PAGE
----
Harriet Morrison Irwin (1828-1897) of Charlotte, North Carolina holds a special place in American history as the first woman to patent an architectural design. The structure she created in 1869 was a hexagonal house. She and her husband built at least one version in Charlotte, and she may have designed other hexagonal houses. In addition to her work in architecture, Irwin wrote primarily nonfiction articles related to history and progress.
Harriet Abigail Morrison was born in Charlotte, North Carolina in 1828 to Mary Graham Morrison and Dr. Robert Hall Morrison - founder and first president of Davidson College. She was one of ten children born to the couple who survived into adulthood. Harriet was frail, lacking strength and the ability to take part in physical activities with the rest of the family. While her brothers and sisters played outside, Harriet spent much of her time reading books and writing stories.
The Morrison family believed in educating their daughters as well as their sons. In 1844 Harriet attended the Salem Female Academy in what is now the city of Winston-Salem, one of the state's few institutions of higher learning for women at that time. There she studied literature, religion, history, mathematics, painting, and music. There were no courses available to satisfy her interest in advanced mathematics and engineering.
Among Harriet's siblings were Mary Anna, who married college professor and future Confederate General Thomas J. (Stonewall) Jackson; and Isabella, who wed Daniel Harvey Hill, also a future general in the Confederate Army.
Marriage and Family
In 1849 Harriet Morrison married planter and merchant James Patton Irwin, a graduate of the University of North Carolina. Irwin was then living in Mobile, Alabama, and the newlyweds resided there for three years. Harriet claimed that the climate in Mobile was damaging her health, and in 1852 the couple made a permanent move to Charlotte. Harriet continued to suffer from ill health from time to time, including intestinal disorders and respiratory conditions, but she gave birth to nine children between 1850 and 1864, five of whom survived infancy.
After the Civil War
When the Civil War ended in 1865, Harriet began submitting articles to Charlotte's first magazine, The Land We Love, edited by her husband and her brother-in-law, Dana Harvey Hill, who was also a scholar, businessman, college president, and publisher. Her writing addressed various historical topics and promoting progress and prosperity.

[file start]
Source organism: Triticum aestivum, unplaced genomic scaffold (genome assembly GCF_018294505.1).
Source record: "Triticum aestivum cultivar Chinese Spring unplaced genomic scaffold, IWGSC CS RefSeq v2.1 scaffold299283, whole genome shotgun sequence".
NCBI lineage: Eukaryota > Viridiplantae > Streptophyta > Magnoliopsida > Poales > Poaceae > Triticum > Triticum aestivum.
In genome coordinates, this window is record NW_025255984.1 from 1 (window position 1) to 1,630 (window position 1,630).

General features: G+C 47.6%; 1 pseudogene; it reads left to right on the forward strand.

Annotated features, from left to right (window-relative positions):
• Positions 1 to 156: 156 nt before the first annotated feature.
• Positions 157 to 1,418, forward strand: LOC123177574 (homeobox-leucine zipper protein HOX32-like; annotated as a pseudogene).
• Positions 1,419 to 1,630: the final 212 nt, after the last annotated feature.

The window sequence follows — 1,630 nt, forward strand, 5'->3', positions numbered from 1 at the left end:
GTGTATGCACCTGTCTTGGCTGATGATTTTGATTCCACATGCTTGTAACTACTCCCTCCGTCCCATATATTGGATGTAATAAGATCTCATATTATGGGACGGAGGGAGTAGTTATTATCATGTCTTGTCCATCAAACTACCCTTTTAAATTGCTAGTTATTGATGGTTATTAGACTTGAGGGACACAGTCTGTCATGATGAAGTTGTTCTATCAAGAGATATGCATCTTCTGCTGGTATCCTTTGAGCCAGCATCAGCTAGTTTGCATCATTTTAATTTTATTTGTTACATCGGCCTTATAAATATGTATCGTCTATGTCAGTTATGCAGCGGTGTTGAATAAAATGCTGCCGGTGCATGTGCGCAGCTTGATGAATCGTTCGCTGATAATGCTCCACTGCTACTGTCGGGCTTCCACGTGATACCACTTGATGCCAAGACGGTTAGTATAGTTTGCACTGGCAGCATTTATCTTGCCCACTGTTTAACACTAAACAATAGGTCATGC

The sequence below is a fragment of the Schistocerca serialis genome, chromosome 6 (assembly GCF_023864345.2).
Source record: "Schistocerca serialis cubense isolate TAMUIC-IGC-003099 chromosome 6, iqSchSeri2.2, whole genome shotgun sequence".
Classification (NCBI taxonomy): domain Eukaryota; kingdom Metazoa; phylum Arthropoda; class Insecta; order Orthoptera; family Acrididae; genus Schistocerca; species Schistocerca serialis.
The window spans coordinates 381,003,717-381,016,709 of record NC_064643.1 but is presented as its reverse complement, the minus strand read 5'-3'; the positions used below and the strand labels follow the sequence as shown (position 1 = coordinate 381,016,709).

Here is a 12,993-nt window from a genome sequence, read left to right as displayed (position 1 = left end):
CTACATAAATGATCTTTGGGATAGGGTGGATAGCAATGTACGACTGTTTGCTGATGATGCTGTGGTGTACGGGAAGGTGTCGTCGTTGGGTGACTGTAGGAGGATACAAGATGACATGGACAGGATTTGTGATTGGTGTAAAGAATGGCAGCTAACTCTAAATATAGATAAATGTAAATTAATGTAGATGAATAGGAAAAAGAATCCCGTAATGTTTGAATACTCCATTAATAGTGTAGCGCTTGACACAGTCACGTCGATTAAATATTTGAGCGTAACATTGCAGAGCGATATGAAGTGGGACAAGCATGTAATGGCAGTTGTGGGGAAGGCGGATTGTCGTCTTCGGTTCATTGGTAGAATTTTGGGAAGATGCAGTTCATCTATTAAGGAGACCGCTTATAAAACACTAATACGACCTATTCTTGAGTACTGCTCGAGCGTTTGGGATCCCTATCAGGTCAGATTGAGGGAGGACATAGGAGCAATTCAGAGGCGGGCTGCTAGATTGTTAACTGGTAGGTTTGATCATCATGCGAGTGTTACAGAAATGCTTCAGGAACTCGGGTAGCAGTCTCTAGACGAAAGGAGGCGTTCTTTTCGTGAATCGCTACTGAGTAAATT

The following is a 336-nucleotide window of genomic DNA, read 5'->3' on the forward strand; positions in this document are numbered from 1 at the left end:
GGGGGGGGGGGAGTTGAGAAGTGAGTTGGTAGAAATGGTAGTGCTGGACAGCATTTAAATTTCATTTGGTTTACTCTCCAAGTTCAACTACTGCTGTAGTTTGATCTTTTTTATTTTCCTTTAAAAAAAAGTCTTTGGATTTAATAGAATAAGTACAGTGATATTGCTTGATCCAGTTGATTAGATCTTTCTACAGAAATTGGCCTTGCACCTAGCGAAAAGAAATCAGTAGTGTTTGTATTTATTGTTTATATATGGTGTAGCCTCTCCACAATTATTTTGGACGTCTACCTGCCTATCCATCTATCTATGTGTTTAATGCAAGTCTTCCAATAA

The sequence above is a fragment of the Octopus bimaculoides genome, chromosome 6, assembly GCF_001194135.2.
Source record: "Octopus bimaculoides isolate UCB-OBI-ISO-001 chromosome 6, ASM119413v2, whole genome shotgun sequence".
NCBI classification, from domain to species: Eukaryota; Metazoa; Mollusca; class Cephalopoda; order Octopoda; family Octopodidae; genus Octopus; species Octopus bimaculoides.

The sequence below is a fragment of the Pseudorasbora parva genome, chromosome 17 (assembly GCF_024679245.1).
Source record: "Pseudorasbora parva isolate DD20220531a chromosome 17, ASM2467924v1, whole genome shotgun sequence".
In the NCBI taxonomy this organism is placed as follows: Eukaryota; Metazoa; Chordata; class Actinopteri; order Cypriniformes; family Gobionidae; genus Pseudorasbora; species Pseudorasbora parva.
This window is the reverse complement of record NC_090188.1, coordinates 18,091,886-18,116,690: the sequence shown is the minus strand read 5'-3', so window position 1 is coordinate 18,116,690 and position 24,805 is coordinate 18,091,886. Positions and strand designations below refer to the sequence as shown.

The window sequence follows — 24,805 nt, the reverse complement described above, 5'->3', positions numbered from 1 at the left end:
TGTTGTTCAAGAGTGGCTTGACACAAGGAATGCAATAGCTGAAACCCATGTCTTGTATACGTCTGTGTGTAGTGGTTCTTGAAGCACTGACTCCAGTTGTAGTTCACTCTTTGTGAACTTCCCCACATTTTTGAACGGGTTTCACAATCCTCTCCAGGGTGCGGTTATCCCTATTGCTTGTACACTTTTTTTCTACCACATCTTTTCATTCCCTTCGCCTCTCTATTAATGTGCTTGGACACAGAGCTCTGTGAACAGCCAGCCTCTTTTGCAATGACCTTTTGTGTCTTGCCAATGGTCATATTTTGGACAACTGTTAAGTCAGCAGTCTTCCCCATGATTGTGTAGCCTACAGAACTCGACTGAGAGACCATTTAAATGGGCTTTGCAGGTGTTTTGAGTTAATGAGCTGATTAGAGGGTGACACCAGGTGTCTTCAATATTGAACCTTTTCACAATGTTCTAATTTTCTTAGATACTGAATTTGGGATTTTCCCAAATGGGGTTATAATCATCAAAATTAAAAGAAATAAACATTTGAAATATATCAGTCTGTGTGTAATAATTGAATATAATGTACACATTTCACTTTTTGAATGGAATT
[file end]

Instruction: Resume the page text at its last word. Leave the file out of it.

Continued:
The construction of many new buildings in Charlotte prompted Harriet Morrison Irwin to renew her earlier interest in engineering and architecture. Influenced by her own illnesses, she wanted to design a home for an invalid housekeeper, one that was both practical and economical. She studied nineteenth-century engineering texts and popular architectural books and came to believe that buildings should have convenient access to the outdoors as nature contributed to people's mental power and good health.
Irwin's hexagonal house design featured a central chimney, three exterior entrances, a mansard roof and pointed windows. Her patent letter explained:
Thus it will be observed, that without the aid of the ordinary passage, and its consequent waste of the interior area of the building, I at the same time have afforded every facility of communication between the different rooms. Thus it will readily be seen, that for the purposes of ventilation, &c., my arrangement is far superior to any other now used, while at the same time, when privacy is desired in either or all of the apartments, you have simply to close the doors that are hung in the jambs ... and the same is instantly executed.
H. M. Irwin
U.S. Patent No. 94,116
On August 24, 1869, Harriet Morrison Irwin, a self-taught architect, received U.S. Patent 94,116 for the design of a hexagonal house. At age forty-one, she became the first woman in the United States to patent an architectural design. The patent emphasized more efficient lighting, better movement of air, and better use of space. Even the rooms in the house were six-sided. She and her husband built and lived in a hexagonal home.
Harriet Morrison Irwin believed that her hexagonal house's best feature was the careful placement of windows, as well as doors that allowed easy passage to the outside. These doors and windows provided comfortable air flow in the warmer months but could be efficiently closed during colder weather. There were no hallways and only one central fireplace, with flues leading to the other rooms. Numerous fireplaces led to dirtier air and required more cleaning.